@Greg: If I had to take a guess, they're probably basing that figure on one major MSG event and maybe one or two other arena events. They're probably not taking into account all of the localized promotions (especially downstate) that would pop up; which also bring in revenue in licensing fees, insurance fees, taxes etcetera.

Because trust me, if Dana White and the UFC can get into New York, MSG (due to location and historical significance) is going to be as regular a stop for them and other promotions as Las Vegas.

@Bob: It's partially due to the State working to combine all the separate fiefdoms who have been doing the 'Medicaid Fraud patrol' (i.e. Attorney General, DOH, etc) into one large monstrosity called the Medicaid Inspector General. It is a slow moving behemoth, but once it gets rolling it will be very hard to be stopped...for better or worse.

How about layoffs!! I want to see some of those

AOA is essentially a journalistic enterprise, and therefore I think it would be appropriate to follow certain accepted journalistic standards. For one, referring to the Governor using his title (at least on first reference), not as simply "David Paterson".

Soda companies are good corporate citizens. They employ people in various communities and give to those communities in times of need. One of the first companies to respond to the tragedy in Haiti was Coca-Cola with a donation of $1 million dollars to the Red Cross. On the ground, Coca-Cola is getting four thousands cases of water through to Haiti each day. Keep going Coke -- Please keep helping!

Governor Paterson should back off the soda. It is not the source of the obesity problem. Inferior physical and nutritional education, which of course leads to poor exercise habits and ill-advised diets, are the cause of inflated waistlines. Having a salad with a Coke is far better then a bottle of water to wash down a face full of dirty water dogs. Add walking up the stairs instead of taking the elevator and you’re golden.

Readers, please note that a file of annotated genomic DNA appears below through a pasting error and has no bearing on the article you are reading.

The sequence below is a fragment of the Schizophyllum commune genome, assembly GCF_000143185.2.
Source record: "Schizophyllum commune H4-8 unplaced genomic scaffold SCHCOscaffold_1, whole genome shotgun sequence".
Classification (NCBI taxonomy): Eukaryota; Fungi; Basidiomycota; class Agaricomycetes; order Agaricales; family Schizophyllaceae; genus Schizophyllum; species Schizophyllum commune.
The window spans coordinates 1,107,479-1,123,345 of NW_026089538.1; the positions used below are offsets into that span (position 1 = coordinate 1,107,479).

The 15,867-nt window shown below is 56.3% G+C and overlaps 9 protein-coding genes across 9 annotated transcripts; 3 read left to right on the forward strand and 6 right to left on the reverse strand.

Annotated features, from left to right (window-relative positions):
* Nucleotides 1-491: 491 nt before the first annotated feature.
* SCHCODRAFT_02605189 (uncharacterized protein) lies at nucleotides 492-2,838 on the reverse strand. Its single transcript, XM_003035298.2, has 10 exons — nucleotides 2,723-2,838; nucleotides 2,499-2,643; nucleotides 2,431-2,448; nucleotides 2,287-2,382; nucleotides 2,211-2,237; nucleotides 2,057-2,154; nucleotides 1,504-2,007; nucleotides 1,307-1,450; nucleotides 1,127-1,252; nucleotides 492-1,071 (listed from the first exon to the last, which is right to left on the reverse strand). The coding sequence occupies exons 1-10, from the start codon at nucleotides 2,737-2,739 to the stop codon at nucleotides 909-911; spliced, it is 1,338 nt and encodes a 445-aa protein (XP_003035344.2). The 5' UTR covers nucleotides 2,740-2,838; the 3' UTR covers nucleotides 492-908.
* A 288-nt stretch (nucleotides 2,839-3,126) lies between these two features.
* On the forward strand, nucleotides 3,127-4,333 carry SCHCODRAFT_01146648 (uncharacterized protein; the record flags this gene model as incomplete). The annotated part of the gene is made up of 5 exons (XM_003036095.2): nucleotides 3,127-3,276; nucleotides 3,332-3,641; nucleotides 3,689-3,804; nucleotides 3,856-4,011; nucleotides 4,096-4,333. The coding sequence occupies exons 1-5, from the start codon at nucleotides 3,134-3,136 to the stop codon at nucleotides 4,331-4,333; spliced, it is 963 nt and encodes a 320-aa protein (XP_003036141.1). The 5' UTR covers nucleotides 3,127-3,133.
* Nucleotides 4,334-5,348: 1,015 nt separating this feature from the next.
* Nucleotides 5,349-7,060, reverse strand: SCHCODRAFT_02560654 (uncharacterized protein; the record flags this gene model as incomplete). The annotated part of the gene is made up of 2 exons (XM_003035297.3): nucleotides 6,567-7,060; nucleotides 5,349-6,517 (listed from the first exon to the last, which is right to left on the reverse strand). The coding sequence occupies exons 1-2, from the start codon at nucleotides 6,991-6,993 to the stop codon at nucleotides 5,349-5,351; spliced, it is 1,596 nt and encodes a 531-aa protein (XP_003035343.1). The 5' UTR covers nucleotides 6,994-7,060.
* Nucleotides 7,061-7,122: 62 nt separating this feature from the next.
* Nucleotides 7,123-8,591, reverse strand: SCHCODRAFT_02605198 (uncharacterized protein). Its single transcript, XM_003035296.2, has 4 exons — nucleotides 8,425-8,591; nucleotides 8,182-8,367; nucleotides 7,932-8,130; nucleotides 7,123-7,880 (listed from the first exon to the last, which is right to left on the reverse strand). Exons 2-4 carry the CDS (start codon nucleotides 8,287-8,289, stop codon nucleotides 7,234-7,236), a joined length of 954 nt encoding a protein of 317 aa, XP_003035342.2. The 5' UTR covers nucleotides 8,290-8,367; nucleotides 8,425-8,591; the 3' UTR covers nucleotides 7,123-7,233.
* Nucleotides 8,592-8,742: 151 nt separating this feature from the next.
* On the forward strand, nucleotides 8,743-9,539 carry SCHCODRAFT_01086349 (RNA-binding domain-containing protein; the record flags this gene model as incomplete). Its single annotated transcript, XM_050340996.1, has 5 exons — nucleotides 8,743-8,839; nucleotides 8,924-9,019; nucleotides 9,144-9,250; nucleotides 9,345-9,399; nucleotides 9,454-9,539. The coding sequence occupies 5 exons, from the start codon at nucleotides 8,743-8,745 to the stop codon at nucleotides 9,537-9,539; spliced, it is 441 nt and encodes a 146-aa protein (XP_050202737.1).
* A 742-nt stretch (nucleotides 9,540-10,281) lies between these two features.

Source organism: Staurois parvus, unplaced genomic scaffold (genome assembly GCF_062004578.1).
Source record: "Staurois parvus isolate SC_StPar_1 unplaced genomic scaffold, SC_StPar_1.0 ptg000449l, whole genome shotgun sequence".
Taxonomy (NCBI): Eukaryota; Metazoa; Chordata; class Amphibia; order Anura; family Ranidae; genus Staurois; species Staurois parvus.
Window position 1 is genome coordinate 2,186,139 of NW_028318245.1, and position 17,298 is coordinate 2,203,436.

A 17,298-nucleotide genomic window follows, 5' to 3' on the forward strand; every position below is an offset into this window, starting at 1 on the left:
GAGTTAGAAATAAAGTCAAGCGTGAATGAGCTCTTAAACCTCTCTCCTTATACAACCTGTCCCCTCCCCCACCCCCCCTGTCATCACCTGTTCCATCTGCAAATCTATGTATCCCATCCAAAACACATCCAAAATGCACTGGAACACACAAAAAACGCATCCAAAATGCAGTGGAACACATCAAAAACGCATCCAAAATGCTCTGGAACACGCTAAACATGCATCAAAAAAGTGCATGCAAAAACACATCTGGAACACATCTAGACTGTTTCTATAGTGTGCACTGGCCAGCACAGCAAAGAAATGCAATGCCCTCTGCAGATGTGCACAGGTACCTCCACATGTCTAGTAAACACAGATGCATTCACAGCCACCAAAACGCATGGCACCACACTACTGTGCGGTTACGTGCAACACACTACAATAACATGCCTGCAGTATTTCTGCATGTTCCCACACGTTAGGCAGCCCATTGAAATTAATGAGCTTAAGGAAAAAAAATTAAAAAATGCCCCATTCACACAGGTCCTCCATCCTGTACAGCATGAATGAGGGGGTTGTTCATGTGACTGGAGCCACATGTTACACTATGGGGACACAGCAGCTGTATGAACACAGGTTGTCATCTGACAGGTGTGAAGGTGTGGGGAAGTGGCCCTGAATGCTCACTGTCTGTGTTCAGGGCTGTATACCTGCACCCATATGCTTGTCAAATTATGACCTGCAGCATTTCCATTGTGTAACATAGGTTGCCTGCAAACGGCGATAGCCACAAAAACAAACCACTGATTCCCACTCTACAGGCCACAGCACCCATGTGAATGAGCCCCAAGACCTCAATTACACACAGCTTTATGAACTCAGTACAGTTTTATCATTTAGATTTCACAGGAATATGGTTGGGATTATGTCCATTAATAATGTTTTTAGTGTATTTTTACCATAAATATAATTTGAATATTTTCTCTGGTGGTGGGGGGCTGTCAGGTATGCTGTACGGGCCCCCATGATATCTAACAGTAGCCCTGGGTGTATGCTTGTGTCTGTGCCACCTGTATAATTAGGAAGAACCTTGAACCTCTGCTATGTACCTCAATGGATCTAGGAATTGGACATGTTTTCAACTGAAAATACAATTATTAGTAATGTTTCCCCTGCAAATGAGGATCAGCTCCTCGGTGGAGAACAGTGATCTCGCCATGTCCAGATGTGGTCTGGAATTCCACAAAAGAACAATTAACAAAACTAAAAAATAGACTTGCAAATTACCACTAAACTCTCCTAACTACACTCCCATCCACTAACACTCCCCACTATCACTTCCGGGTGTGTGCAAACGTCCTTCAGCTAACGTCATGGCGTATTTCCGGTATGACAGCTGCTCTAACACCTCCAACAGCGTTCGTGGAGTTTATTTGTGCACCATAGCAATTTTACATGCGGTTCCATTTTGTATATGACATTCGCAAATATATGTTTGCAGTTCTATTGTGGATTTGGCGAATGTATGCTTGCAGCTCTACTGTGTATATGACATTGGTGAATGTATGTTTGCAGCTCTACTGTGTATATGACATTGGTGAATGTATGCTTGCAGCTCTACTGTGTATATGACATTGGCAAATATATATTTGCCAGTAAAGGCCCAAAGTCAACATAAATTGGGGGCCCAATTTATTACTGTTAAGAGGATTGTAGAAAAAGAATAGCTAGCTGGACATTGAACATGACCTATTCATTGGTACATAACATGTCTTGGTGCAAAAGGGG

Is this the death knell for NYSTI?

Speed cameras, my lord....

I always suspected that they are used to collect revenue rather than improve safety. Now I know for sure.

Who's the shill for Coca-Cola?

And which country did Coke rip off the water rights to in order to "donate" all that water to Haitians?

Regardless of what I might think of Paterson's proposed tax, it's patently absurd to pretend that good nutrition education would endorse "salad & a Coke"

Of course, it is impossible on the internet to point out the good works of someone without being paid for it? Sorry to disappoint, but I don't work for Coca-Cola.

I like Coke as a product and a company. Coca-Cola was the first major American company to be head by a minority, a Hispanic. Next time you admire a Norman Rockwell painting or have your child sitting on Santa's lap, thank Coke. The Cold War thankfully was not won with tanks, guns and nukes, but with a cheeseburger and a Coca-Cola.

My posting was concerning Governor Paterson’s proposed soda tax and the absurd justification behind it. I dislike when my tax dollars are use in the name of bad science. Soda has been around since 1265.

See... http://en.wikipedia.org/wiki/Soft_drink#History

The obesity problem has been what the last 2 or 3 decades. Do the math. Consumption isn't the issue, the lack of physical activity is. It doesn't what you eat, celery and vitamin pill or a chicken wing with gravy. If you don't get off the couch, you will suffer from bad health.

It offends me that some politician is planning to tax my freedom of choice in the name of a problem he will do nothing to solve. The evaluation of Governor Paterson’s soda tax really comes down to one question. How much of those soda tax dollars will fund physical exercise programs vs. pet projects to keep the politicians in office?